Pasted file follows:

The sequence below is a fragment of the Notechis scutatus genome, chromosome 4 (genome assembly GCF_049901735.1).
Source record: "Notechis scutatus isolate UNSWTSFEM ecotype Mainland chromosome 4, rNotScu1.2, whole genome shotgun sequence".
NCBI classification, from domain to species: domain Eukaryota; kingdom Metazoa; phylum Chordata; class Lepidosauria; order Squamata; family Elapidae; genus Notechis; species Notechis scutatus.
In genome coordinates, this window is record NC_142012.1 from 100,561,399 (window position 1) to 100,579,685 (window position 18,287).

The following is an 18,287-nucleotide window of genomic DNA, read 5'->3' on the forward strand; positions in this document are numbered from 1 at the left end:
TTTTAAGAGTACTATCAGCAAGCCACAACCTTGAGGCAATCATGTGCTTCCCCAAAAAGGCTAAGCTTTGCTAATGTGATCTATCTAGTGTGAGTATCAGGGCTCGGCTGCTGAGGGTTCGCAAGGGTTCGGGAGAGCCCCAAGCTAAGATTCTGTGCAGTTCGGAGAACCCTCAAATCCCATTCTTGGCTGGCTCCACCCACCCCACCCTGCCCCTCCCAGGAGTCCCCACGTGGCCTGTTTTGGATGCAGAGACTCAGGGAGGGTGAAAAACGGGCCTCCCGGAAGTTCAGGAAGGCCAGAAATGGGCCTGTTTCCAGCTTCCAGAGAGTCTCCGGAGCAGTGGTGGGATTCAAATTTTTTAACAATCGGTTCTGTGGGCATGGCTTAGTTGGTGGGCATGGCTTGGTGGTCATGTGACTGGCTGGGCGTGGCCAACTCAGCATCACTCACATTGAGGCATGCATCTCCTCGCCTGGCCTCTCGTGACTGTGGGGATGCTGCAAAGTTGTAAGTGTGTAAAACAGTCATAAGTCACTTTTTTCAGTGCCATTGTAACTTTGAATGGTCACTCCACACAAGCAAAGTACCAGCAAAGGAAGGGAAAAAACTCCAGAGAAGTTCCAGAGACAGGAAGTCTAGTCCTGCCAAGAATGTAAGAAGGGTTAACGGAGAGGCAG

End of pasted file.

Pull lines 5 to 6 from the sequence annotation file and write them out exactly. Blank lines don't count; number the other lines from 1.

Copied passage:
The following is an 18,287-nucleotide window of genomic DNA, read 5'->3' on the forward strand; positions in this document are numbered from 1 at the left end:
TTTTAAGAGTACTATCAGCAAGCCACAACCTTGAGGCAATCATGTGCTTCCCCAAAAAGGCTAAGCTTTGCTAATGTGATCTATCTAGTGTGAGTATCAGGGCTCGGCTGCTGAGGGTTCGCAAGGGTTCGGGAGAGCCCCAAGCTAAGATTCTGTGCAGTTCGGAGAACCCTCAAATCCCATTCTTGGCTGGCTCCACCCACCCCACCCTGCCCCTCCCAGGAGTCCCCACGTGGCCTGTTTTGGATGCAGAGACTCAGGGAGGGTGAAAAACGGGCCTCCCGGAAGTTCAGGAAGGCCAGAAATGGGCCTGTTTCCAGCTTCCAGAGAGTCTCCGGAGCAGTGGTGGGATTCAAATTTTTTAACAATCGGTTCTGTGGGCATGGCTTAGTTGGTGGGCATGGCTTGGTGGTCATGTGACTGGCTGGGCGTGGCCAACTCAGCATCACTCACATTGAGGCATGCATCTCCTCGCCTGGCCTCTCGTGACTGTGGGGATGCTGCAAAGTTGTAAGTGTGTAAAACAGTCATAAGTCACTTTTTTCAGTGCCATTGTAACTTTGAATGGTCACTCCACACAAGCAAAGTACCAGCAAAGGAAGGGAAAAAACTCCAGAGAAGTTCCAGAGACAGGAAGTCTAGTCCTGCCAAGAATGTAAGAAGGGTTAACGGAGAGGCAG